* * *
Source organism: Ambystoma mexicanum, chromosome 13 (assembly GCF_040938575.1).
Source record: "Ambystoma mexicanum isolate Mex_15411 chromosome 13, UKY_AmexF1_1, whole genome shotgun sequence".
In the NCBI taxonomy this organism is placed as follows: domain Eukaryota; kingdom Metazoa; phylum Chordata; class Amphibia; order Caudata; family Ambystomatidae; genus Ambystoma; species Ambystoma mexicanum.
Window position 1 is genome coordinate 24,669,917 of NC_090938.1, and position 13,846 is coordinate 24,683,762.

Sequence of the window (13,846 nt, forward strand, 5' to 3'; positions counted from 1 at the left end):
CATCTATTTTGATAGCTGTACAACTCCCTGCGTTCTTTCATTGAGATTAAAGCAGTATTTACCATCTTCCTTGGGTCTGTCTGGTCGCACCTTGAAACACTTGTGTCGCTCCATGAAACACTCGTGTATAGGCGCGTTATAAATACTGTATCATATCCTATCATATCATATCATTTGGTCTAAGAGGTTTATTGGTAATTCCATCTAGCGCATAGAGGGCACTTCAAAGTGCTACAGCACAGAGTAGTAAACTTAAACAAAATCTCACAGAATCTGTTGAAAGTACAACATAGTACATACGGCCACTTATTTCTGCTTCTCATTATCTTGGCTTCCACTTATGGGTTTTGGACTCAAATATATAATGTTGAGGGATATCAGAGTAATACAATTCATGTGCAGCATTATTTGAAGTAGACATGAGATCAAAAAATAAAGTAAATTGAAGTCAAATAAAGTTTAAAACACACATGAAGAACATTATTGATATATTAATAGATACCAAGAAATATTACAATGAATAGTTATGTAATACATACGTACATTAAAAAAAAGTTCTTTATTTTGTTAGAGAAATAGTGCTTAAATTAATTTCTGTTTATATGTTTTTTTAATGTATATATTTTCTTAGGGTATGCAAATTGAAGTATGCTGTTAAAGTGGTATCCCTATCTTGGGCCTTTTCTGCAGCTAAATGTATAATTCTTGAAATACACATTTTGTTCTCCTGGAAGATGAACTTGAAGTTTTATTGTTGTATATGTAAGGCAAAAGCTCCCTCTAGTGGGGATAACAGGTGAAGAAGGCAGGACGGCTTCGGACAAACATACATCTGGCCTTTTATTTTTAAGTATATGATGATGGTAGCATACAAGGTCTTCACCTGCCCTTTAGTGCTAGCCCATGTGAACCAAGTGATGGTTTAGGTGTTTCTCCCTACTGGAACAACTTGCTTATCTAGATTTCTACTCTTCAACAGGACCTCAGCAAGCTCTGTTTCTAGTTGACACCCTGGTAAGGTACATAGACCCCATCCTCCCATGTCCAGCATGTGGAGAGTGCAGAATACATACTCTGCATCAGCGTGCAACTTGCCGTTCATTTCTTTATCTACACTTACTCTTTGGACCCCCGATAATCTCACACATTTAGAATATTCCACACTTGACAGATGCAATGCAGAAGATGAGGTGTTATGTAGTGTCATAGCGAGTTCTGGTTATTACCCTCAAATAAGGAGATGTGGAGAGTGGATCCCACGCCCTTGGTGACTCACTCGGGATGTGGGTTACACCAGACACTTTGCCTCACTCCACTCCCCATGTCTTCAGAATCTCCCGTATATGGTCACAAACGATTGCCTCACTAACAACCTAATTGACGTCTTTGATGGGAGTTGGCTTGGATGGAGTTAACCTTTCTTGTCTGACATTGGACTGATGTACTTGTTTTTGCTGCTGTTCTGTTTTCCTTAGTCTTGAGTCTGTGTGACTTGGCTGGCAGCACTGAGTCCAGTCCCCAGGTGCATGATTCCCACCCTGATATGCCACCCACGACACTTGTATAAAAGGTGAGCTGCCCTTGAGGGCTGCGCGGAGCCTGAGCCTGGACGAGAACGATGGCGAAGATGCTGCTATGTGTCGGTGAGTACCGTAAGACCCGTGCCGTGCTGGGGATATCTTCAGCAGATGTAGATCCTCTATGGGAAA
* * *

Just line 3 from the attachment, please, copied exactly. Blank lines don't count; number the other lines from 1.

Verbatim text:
In the NCBI taxonomy this organism is placed as follows: domain Eukaryota; kingdom Metazoa; phylum Chordata; class Amphibia; order Caudata; family Ambystomatidae; genus Ambystoma; species Ambystoma mexicanum.